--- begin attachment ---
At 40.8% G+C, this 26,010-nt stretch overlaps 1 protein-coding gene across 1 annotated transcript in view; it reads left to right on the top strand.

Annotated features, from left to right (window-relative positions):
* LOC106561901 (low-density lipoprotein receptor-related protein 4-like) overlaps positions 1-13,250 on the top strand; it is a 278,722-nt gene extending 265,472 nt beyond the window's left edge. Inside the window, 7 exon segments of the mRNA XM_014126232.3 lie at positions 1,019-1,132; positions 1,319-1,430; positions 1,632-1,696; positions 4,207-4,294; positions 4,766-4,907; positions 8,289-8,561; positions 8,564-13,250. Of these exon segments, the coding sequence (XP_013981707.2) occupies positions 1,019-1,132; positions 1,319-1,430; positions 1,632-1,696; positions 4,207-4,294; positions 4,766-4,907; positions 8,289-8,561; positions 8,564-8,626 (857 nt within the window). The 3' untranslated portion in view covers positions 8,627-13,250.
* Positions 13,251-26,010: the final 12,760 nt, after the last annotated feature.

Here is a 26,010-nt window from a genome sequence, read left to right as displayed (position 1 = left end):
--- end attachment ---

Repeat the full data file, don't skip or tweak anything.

At 40.8% G+C, this 26,010-nt stretch overlaps 1 protein-coding gene across 1 annotated transcript in view; it reads left to right on the top strand.

Annotated features, from left to right (window-relative positions):
* LOC106561901 (low-density lipoprotein receptor-related protein 4-like) overlaps positions 1-13,250 on the top strand; it is a 278,722-nt gene extending 265,472 nt beyond the window's left edge. Inside the window, 7 exon segments of the mRNA XM_014126232.3 lie at positions 1,019-1,132; positions 1,319-1,430; positions 1,632-1,696; positions 4,207-4,294; positions 4,766-4,907; positions 8,289-8,561; positions 8,564-13,250. Of these exon segments, the coding sequence (XP_013981707.2) occupies positions 1,019-1,132; positions 1,319-1,430; positions 1,632-1,696; positions 4,207-4,294; positions 4,766-4,907; positions 8,289-8,561; positions 8,564-8,626 (857 nt within the window). The 3' untranslated portion in view covers positions 8,627-13,250.
* Positions 13,251-26,010: the final 12,760 nt, after the last annotated feature.

Here is a 26,010-nt window from a genome sequence, read left to right as displayed (position 1 = left end):